Top Malware Delivery Tactics to Watch Out for in 2023
As we continue through 2023, the landscape of cybersecurity threats continues to evolve, with malware delivery tactics becoming increasingly sophisticated and challenging to detect. Cybersecurity experts predict that cybercriminals will continue to refine their methods and develop new ones to evade traditional security measures. In this blog post, we will explore some of the top malware delivery tactics to be aware of in 2023 and provide insights on how to protect your systems from these evolving threats.
1. Fileless Malware: The Silent Threat
Fileless malware is a rising concern as it becomes more difficult to detect using traditional antivirus software. Unlike conventional malware that relies on files or executables, fileless malware uses legitimate system tools and processes, commonly referred to as living off the land, to execute its payload. This stealthy approach makes it highly challenging to identify and block.
Fileless malware can infiltrate systems through various means, including phishing emails, malicious websites, and watering hole attacks. Once inside a system, it can steal sensitive data and propagate the infection across the network.
2. Social Engineering: Exploiting Human Vulnerabilities
Social engineering attacks continue to evolve in sophistication, relying on psychological manipulation to trick users into downloading and installing malware. Attackers employ methods like phishing emails, social media messages, unsolicited text messages, and phone calls to exploit human vulnerabilities, such as curiosity, fear, and trust.
Phishing emails, in particular, are a common social engineering tactic, where attackers send seemingly legitimate emails with malicious links or attachments that, when clicked, download malware onto the victim’s computer.
3. Targeted Attacks (APTs): A Relentless Pursuit
Targeted attacks, also known as advanced persistent threats (APTs), are meticulously crafted and designed to evade conventional security measures. APTs involve multiple stages and can take weeks or months to execute. These attacks primarily target high-value entities like government agencies, financial institutions, and large corporations.
APTs can be delivered through spear-phishing emails, watering hole attacks, and supply chain attacks. Once inside a system, the malware can remain undetected for an extended period, allowing cybercriminals to steal sensitive data, such as intellectual property and confidential information.
4. Malvertising: Malware in Plain Sight
Malvertising, a growing threat, leverages legitimate advertising networks to deliver malware. Attackers embed malicious code within seemingly legitimate ads, and when users click on these ads, the malware is downloaded and executed on their systems. This tactic enables attackers to target a large number of users by placing their malicious ads on popular websites.
5. OneNote Files: An Undetected Delivery Method
Attackers are now exploiting OneNote files to deliver malware because they are typically not scanned by antivirus software. Since OneNote files are commonly used for notetaking and sharing information, attackers find it easier to deliver their payloads undetected. Once the malware infects a system, it can steal sensitive data and propagate the infection throughout the network.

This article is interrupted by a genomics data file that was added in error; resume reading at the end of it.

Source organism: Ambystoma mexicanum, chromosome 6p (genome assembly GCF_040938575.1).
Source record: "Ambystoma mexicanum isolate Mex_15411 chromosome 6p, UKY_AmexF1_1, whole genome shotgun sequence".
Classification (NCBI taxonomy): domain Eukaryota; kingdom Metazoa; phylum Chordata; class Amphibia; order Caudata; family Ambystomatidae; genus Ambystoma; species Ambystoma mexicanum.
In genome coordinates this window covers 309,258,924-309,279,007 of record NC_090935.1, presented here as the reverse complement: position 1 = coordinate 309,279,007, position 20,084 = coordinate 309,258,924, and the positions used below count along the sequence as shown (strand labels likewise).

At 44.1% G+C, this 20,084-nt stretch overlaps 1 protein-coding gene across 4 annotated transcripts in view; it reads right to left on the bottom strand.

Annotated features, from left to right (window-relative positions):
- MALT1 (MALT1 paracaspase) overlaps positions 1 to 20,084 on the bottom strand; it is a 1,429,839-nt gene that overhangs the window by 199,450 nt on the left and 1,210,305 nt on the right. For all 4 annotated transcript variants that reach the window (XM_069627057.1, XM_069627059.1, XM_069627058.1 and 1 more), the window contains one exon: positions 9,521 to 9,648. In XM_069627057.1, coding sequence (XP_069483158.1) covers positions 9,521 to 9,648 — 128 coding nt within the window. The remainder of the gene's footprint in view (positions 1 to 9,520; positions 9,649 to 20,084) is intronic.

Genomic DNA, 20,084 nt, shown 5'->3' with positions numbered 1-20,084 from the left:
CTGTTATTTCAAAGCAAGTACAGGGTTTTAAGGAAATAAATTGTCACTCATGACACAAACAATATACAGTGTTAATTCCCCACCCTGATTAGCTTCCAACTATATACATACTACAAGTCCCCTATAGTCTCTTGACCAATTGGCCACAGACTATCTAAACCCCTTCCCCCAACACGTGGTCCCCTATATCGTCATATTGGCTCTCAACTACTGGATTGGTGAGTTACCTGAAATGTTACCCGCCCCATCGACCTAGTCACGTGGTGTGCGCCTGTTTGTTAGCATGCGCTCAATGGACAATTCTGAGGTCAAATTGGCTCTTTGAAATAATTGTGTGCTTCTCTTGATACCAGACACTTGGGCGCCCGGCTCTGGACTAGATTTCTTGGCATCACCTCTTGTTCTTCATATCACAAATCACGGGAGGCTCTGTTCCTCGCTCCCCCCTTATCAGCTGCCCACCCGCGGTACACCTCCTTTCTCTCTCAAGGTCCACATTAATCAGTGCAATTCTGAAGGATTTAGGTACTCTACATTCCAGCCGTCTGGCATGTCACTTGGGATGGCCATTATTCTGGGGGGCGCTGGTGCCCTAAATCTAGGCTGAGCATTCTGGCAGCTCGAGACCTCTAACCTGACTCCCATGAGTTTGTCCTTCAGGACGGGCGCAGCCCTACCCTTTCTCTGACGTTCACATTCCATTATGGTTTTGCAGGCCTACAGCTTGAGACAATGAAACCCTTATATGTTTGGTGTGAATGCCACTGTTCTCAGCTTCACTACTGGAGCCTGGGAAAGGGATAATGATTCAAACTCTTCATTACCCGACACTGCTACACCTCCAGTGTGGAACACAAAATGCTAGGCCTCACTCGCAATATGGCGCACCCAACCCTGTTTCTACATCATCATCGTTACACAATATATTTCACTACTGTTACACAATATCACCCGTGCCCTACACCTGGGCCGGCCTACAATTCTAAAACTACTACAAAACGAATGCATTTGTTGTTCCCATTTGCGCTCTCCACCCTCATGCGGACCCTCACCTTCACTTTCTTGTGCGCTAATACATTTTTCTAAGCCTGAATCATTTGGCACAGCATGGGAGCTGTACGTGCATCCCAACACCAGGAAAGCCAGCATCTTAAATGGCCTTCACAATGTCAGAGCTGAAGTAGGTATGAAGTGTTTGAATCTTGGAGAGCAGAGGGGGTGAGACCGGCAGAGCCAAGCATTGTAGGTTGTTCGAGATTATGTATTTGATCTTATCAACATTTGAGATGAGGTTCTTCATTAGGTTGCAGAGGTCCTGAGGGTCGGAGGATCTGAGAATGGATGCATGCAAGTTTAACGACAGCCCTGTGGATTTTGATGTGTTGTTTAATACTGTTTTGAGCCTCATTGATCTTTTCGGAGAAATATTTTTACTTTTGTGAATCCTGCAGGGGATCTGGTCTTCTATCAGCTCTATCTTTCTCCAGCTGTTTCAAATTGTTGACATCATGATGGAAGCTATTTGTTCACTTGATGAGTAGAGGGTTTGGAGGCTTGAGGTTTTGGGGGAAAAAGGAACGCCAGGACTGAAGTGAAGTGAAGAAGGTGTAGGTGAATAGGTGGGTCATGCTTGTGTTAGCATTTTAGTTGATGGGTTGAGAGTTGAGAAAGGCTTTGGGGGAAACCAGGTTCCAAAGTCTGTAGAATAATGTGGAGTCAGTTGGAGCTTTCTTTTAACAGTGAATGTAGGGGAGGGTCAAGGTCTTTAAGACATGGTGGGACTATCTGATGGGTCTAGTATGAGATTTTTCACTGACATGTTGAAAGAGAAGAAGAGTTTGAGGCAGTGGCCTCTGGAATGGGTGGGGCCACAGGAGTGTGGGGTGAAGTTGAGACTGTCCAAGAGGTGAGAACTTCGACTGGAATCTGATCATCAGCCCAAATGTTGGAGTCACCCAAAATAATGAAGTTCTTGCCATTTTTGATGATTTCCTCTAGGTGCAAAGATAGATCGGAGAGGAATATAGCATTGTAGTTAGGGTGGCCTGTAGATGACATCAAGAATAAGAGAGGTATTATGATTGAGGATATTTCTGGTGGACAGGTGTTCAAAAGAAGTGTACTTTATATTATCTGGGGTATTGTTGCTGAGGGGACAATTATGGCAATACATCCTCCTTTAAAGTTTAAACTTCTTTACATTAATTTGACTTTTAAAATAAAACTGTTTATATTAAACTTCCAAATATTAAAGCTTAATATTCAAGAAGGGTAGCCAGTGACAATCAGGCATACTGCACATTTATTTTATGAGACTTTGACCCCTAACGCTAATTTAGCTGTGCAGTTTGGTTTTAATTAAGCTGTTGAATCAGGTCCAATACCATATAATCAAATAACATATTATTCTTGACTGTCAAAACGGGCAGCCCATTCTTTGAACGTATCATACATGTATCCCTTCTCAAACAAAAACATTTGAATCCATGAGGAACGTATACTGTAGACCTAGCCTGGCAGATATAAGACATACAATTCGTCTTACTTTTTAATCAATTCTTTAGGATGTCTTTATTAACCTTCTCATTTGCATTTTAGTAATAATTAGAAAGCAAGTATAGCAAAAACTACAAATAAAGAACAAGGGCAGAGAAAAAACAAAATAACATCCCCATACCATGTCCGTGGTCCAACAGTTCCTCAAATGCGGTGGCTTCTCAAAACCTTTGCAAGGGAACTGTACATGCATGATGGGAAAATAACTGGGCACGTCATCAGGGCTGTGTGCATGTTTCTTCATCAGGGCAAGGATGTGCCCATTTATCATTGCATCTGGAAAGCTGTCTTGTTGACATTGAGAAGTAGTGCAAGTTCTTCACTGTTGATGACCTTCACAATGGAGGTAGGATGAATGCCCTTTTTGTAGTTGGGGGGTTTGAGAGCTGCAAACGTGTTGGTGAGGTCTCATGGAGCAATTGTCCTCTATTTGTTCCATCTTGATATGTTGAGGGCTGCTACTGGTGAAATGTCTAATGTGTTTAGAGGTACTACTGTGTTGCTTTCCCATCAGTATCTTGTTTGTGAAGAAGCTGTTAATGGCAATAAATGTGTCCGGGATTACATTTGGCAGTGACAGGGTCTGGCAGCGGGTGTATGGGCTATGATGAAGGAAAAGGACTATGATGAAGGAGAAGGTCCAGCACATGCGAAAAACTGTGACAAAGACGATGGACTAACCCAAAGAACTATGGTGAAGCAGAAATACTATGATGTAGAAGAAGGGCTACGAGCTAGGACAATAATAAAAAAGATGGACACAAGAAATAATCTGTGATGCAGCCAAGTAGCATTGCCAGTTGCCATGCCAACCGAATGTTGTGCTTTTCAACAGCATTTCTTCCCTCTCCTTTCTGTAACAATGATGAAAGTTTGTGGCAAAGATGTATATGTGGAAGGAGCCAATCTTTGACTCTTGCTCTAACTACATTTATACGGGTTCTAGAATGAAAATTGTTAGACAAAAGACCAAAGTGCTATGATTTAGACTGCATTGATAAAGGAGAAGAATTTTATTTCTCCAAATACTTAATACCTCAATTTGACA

6. Archives: Concealing Malware in Password-Protected Files
Attackers are also using archives, such as ZIP and RAR files, to deliver malware. By password-protecting these files, they become more challenging to detect and analyze. Spear-phishing emails and malicious websites are common methods for delivering these archives. Once the malware is unleashed, it can compromise sensitive data and spread to other systems on the network.
7. HTML Phishing: Crafting Deceptive Login Pages
HTML phishing involves attackers creating fake login pages for legitimate websites using HTML code. Unsuspecting users may unknowingly enter their login credentials, which are then sent to the attackers. This tactic works effectively due to the realistic appearance of the fake login pages, leading users to believe they are interacting with legitimate websites.
HTML phishing attacks can be delivered through phishing emails and malicious websites, and once attackers obtain user login credentials, they can access sensitive data and launch further attacks.
8. Watering Hole Attacks: A Stealthy Ambush
Watering hole attacks are a type of targeted attack where attackers compromise a website known to be frequently visited by their target. The attackers then inject malware into the website, which is downloaded onto the target’s computer when they visit it. These attacks can be challenging to detect, as victims may remain unaware of the infection until it’s too late.
9. Supply Chain Attacks: Exploiting Weak Links
Supply chain attacks target a company’s partners, vendors, or suppliers to gain access to the target company’s systems. The attackers infect the partner’s system with malware, which spreads to the target company’s network when the two systems are connected. By exploiting weak links in the supply chain, attackers can bypass the target company’s security measures.
As malware delivery tactics continue to evolve, it’s crucial to maintain vigilance and keep systems up to date with the latest security patches and software. Moreover, educating employees about the latest threats and how to identify them is essential in mitigating risks.
For robust protection against advanced cyber threats, consider leveraging tools like FileTAC. With advanced analytics and threat intelligence capabilities, InQuest empowers organizations to prevent, detect, and respond to cyber threats effectively.
Stay vigilant and stay safe! Protecting your systems is an ongoing battle, but with the right knowledge and tools, you can stay one step ahead of cybercriminals in 2023 and beyond.